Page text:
CA election : Can the economy sustain another deferral?

The Seven Party Alliance (SPA) has now decided to hold the election to the Constituent Assembly (CA) by mid-March, though the exact date is yet to be fixed. The Election Commission, according to press reports, has explained to the Prime Minister in clear terms that it needs at least three months’ prior notice — a reasonable demand given the past experiences — plus adequate and timely release of funds to meet the expenses. Interestingly, the people are not yet convinced that the election will be held on the date scheduled. They are perhaps right too. The basic question is: Can the economy sustain the postponement of next CA election? My answer is definitely in the negative, though I will be happy if I am totally wrong.

As I have explained in my recent articles , the economy has taken a sharp turn and for the worse. The data released by the Nepal Rastra Bank, and the analysis prepared by its Research Department, has further confirmed that the government budget deficit has continued to rise as the revenue of the government has shown a declining trend whereas its regular expenditure has continued to rise. Let me provide one simple but boring example: the government revenue in the first four months of the current year increased by Rs. 2.8 billion whereas it had increased by Rs.3.6 billion during the same period of the last

fiscal year! It appears as a puzzle that receipts from Value Added Tax have declined by as much as 41 percent in the first four months of the current fiscal year; the VAT revenue had increased by 178 percent in the corresponding period of the last fiscal year.

The foreign donors too have been adopting a cautious approach in releasing the money that they had promised. This ‘wait and see’ approach taken by the donors has led to a substantial decline in the receipts from foreign grants — 32 percent between July and November 2007 — with its expected negative impact on the development activities, especially in the rural areas. Unfortunately, the government is preoccupied with its own political problems and never-ending election of the CA. As a consequence, the current expenditure has far exceeded the government resources — by Rs. 7.4 billion to be precise — and is expected to go up further in the coming months.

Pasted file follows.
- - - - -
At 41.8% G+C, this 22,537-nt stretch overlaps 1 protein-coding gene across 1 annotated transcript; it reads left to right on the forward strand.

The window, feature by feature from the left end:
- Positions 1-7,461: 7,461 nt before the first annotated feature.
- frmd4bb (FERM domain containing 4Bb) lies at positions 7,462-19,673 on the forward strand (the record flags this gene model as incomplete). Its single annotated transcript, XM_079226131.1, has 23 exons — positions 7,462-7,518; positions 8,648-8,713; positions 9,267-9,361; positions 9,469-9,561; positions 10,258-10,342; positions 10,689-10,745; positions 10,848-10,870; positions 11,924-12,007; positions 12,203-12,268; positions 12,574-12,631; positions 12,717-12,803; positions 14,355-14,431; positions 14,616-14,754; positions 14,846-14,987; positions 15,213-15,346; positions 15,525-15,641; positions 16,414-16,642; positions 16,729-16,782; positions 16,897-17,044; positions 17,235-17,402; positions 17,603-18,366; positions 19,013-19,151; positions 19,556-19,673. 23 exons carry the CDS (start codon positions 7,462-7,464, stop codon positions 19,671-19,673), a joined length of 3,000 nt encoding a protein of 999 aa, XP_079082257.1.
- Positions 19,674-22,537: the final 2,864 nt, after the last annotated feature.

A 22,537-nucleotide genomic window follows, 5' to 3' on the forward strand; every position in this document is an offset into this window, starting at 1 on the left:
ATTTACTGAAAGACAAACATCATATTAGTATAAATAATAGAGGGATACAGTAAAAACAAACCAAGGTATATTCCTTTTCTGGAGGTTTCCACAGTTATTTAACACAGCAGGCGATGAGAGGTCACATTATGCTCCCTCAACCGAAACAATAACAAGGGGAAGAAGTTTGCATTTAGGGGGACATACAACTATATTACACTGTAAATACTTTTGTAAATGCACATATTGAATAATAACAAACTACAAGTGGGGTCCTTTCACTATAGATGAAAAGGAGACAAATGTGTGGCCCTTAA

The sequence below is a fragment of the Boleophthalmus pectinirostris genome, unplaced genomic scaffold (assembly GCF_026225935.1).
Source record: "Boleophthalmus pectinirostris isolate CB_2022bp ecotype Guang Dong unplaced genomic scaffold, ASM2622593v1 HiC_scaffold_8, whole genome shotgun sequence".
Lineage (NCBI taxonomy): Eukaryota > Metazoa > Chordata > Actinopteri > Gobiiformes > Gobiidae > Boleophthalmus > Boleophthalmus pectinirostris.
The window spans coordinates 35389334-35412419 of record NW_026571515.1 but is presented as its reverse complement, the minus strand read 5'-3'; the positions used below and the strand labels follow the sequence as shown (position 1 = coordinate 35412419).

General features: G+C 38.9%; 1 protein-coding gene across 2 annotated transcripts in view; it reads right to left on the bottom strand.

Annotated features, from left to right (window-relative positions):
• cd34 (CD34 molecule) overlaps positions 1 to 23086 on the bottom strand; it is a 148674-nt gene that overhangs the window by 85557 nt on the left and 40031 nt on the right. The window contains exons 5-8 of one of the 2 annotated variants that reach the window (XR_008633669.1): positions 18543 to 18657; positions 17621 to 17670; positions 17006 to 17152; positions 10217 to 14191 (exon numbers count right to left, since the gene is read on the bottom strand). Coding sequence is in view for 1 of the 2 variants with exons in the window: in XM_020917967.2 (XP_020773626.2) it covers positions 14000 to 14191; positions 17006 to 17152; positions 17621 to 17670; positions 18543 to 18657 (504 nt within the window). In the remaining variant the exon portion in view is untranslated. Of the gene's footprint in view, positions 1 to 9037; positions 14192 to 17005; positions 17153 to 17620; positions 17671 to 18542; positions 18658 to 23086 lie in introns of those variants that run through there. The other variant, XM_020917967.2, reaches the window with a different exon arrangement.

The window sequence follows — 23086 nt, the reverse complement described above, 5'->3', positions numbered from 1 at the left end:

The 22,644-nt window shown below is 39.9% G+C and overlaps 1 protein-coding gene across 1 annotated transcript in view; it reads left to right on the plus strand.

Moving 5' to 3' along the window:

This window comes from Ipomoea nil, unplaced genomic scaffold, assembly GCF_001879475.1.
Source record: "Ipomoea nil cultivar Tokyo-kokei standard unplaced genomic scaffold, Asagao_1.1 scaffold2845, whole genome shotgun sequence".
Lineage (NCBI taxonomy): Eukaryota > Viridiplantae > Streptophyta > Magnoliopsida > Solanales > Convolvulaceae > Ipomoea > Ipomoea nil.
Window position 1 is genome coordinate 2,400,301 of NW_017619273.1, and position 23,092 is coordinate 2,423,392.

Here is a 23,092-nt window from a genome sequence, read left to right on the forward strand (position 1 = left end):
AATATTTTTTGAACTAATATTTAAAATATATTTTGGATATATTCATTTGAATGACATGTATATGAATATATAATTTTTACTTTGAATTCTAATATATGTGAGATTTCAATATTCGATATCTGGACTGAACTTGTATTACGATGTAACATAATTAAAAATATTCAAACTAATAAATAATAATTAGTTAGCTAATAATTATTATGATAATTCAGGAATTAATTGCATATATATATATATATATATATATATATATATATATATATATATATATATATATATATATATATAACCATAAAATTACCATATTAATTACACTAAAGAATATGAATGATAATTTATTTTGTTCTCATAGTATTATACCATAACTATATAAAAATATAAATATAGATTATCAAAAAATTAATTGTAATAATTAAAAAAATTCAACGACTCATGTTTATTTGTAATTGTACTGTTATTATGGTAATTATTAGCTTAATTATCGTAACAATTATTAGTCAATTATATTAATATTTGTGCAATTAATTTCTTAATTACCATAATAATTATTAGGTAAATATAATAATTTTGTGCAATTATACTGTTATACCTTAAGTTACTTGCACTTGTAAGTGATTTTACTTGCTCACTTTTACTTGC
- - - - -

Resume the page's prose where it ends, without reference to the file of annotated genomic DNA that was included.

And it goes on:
To add insult to the injury, the rate of inflation, defined as continuous rise in price or fall in the value of money, has been rising due to both supply and demand factors. The data released by the Nepal Rastra Bank shows that overall price index between July and November increased at an annual rate of 20 percent with the price of fruits and vegetables (63 percent), rice ( 27 percent) and pulses (15 percent) — the main diet of the majority of people — showing the highest annual rate of growth.

My intention is not just only to provide the negative picture of the economy.

My aim, as a responsible citizen of the country, is to provide the decision makers with the objective analysis about the current economic situation of the country

and, more importantly, the economic catastrophe that the nation will have to face if the election to the CA is postponed again for one reason or another.

The main actor responsible for the current economic problem is none but the government. It is borrowing heavily from the Nepal Rastra Bank and other legitimate sources to meet its current expenditure and the repayment of loans; the total borowing from internal sources financed about 25 percent of regular expenditure in the four-month period. This was the prime cause of the rise in money supply far in excess of demand.

As a result, for the first time in the last five years, Nepal recorded a deficit in the balance of payments position of the country and the national foreign reserve position has shown a declining trend. It is estimated that if the current rate continues the total balance of payments with India alone will total Rs.100 billion in the current fiscal year. This is partly due to the maintenance of overvalued exchange rate with Indian Currency. This is, of course, the issue for another article. Suffice it to say that the fundamental disequilibrium — to borrow a term

popularised by the International Monetary Fund — has emerged in the economy. It needs overall changes in policy and programme to maintain high growth with relative stability in the price level in a democratic environment.

It is now clear that we are not handing the economy to the government formed after the election to the Constituent Assembly in good shape. But people do not always need results but they do need to see the efforts. Election to the CA will give them a heroic example. But if CA is postponed again — I hope it will not — the economy, and the

political leaders too, will be major casualty. This is the issue that heart can feel, given the above discussion; it is only for intellectuals that need further explanation.

Dr Pant is executive director of the Institute for Development Studies